This month, in conjunction with #blogsync from Edutronic, we have invited people to write an open letter to Tristram Hunt giving their views on Labour education policy; as it is and as they would like it to be.
From Maths teacher and blogger Stephen, a.k.a Cav
Dear Mr. Hunt,
Welcome to your new role, I think that this invite is a novel and brilliant idea and hope more politicians look to engage with the electorate in a similar manner.
I would like to raise a few points that I feel should be at the forefront of the debate on education and that I hope you will look into, raise in the house if appropriate and even include in your next manifesto if you are inclined.
Qualified teacher status
I think that the current administrations decision to remove the requirement of QTS is terrifying, damaging and dangerous. It removes the professional status of teachers and really does make a mockery of the whole thing. I fully believe that all teachers should have, or be working towards, QTS, or some equivalent and I hope that you do too. Having a qualification guarantees an adequate subject and pedagogical knowledge which enables teachers to ensure that all pupils get the best education possible. Overlooking it at best, I.e. for the top academics, might mean you have extremely brilliant historians standing in front of classes unable to impart any knowledge at all. At worst it might mean unscrupulous heads employing people with neither subject knowledge nor teaching skill to cut costs.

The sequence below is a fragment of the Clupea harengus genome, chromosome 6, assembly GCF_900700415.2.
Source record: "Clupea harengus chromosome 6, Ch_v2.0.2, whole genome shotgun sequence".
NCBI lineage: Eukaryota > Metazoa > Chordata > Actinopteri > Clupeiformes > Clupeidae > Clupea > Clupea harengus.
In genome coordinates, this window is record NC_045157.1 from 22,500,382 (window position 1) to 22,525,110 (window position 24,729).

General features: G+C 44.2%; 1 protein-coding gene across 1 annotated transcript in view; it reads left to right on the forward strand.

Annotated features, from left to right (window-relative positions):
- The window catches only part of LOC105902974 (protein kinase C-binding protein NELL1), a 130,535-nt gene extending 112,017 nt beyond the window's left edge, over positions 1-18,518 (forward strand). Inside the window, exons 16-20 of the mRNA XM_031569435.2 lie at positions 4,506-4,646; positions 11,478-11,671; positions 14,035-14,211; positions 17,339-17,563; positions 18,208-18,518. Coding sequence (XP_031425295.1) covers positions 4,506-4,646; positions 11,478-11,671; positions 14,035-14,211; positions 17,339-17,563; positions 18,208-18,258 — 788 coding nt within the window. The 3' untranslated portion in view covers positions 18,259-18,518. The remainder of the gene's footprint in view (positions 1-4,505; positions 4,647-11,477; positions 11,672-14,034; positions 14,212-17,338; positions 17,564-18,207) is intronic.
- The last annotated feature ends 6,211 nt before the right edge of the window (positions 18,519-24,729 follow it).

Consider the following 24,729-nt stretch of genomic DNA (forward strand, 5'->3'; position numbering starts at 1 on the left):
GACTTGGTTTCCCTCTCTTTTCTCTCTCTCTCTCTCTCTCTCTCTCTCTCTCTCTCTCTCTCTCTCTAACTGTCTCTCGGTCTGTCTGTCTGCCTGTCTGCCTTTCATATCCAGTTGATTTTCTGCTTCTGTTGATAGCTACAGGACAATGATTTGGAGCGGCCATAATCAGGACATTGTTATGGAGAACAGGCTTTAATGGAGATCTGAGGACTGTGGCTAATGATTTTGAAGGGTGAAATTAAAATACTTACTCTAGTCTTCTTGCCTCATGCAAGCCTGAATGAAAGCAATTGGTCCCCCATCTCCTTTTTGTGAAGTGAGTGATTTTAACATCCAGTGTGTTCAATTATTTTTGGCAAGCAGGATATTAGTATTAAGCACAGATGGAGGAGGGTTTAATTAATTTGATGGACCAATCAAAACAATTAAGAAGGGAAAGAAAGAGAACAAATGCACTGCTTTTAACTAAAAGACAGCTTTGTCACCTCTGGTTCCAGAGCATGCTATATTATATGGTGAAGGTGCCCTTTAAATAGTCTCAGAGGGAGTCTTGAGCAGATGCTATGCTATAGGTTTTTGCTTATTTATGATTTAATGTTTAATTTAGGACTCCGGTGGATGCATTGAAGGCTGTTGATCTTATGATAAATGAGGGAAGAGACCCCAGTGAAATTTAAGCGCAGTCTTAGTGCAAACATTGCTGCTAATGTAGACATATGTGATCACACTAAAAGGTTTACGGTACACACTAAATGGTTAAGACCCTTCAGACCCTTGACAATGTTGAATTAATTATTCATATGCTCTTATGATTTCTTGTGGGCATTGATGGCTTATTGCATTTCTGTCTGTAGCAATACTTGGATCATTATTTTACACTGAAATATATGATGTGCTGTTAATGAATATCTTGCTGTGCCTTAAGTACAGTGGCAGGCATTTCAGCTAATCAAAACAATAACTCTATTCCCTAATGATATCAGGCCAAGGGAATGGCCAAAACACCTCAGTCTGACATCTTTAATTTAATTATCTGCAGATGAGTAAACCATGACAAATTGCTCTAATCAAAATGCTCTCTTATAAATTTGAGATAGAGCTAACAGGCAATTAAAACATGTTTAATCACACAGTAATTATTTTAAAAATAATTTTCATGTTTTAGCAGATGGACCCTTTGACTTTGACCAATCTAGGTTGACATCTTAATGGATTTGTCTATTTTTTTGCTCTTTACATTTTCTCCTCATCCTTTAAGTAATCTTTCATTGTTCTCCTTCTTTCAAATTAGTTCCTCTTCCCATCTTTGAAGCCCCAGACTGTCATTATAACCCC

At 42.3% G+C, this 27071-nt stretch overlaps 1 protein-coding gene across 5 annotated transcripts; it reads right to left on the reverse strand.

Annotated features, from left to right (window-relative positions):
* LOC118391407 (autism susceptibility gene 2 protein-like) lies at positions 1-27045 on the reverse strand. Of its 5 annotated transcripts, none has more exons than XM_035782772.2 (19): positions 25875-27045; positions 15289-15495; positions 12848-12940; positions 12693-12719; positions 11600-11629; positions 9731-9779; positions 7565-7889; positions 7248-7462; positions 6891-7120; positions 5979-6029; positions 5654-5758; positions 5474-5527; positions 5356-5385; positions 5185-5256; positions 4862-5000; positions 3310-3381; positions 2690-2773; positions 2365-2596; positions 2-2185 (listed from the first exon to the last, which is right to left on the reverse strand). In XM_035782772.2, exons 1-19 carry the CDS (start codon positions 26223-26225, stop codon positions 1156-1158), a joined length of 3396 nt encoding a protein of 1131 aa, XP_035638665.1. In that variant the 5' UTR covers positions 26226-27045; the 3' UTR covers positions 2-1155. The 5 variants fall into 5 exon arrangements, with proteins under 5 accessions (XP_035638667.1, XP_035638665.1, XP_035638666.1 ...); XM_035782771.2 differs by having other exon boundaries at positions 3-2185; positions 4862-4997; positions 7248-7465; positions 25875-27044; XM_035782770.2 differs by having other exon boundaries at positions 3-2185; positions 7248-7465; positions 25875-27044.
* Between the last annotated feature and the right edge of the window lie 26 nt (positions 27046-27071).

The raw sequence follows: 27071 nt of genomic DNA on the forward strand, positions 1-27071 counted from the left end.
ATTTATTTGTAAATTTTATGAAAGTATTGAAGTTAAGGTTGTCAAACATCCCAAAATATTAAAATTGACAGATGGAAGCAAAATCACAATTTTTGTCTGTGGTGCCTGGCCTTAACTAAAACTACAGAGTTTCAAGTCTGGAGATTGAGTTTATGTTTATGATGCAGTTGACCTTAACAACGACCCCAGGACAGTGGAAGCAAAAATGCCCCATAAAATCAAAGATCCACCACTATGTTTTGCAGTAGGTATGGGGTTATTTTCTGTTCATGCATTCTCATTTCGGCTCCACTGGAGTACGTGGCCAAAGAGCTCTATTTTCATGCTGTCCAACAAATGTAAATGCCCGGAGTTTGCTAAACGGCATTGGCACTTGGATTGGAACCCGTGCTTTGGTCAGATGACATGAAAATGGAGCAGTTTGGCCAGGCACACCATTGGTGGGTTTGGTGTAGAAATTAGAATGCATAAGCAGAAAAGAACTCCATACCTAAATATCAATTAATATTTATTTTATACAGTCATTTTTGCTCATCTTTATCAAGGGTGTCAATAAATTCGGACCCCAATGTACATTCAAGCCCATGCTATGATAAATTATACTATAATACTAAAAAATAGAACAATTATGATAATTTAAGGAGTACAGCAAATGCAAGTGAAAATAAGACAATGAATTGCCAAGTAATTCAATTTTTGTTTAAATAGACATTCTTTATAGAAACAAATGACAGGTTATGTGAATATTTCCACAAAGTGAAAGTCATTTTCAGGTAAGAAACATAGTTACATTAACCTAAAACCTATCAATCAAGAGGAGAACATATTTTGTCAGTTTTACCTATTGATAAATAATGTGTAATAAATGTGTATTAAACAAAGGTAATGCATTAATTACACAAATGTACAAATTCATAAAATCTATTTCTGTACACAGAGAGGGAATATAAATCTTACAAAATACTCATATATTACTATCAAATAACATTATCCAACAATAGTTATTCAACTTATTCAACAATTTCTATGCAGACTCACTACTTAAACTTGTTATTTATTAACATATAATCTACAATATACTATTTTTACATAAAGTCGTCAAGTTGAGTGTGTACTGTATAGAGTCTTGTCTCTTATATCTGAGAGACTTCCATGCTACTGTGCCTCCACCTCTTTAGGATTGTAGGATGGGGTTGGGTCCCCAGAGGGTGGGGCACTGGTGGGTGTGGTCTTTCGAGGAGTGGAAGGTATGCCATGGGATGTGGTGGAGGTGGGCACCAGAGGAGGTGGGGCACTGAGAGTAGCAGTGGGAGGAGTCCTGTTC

I stand fully against inequality anywhere, but especially in education. My ideal world would see an end to any inequality. I would bring control of all schools back into the public sector. Removing private education and faith schools entirely is, in my opinion, the only way to create a truly integrated society where everyone has the same opportunities. I think private schools create an elitist culture and increase the gap between rich and poor.
People like James Keir Hardie fought for free and equal education for all, and this is currently under threat. The recent talk of charging the wealthy for state education is dangerous, and risks the reversal of the long fight to make education universal, and not just the property of the upper classes. The wealthiest would surely, if forced to pay, opt for the smaller class sizes and better facilities offered by the private sector, leaving the pupils coming from poorer backgrounds to make the best of a state education being run on a shoestring.
I think that too often education has become a political football. Governments use it to stamp their authority and this can be very damaging for the pupils. I hope that in the future more safeguards could be put in place to prevent this, and to ensure that the future of the young people of Britain is at the forefront. I would like to see teachers more involved in policy making and perhaps a reduction in the power of the Department of Education. Although I would be terrified if the control were to move entirely out of government control as we would no longer be in a full democracy. I have read about a Scandinavian country (I think it was Denmark) where the secretary of state had two advisers with him constantly, both of who were front line practitioners, and this struck me as an excellent idea.
Those are the three main issues I have at the moment.
This was originally posted on Stephens own excellent blog site, cavmaths
Follow Stephen on twitter @srcav